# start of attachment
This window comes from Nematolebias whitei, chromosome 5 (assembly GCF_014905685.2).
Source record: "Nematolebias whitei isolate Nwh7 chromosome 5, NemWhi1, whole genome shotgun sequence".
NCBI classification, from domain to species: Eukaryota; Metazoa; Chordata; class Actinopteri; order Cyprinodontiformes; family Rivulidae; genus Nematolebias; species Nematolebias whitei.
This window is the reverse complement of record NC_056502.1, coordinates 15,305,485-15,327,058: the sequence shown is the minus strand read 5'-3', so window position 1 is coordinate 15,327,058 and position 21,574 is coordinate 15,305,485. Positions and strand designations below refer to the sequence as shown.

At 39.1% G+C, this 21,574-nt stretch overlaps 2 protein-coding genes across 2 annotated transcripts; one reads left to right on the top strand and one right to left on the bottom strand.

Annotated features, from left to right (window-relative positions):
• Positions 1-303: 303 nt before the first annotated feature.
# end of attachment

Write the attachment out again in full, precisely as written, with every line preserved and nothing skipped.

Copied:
This window comes from Nematolebias whitei, chromosome 5 (assembly GCF_014905685.2).
Source record: "Nematolebias whitei isolate Nwh7 chromosome 5, NemWhi1, whole genome shotgun sequence".
NCBI classification, from domain to species: Eukaryota; Metazoa; Chordata; class Actinopteri; order Cyprinodontiformes; family Rivulidae; genus Nematolebias; species Nematolebias whitei.
This window is the reverse complement of record NC_056502.1, coordinates 15,305,485-15,327,058: the sequence shown is the minus strand read 5'-3', so window position 1 is coordinate 15,327,058 and position 21,574 is coordinate 15,305,485. Positions and strand designations below refer to the sequence as shown.

At 39.1% G+C, this 21,574-nt stretch overlaps 2 protein-coding genes across 2 annotated transcripts; one reads left to right on the top strand and one right to left on the bottom strand.

Annotated features, from left to right (window-relative positions):
• Positions 1-303: 303 nt before the first annotated feature.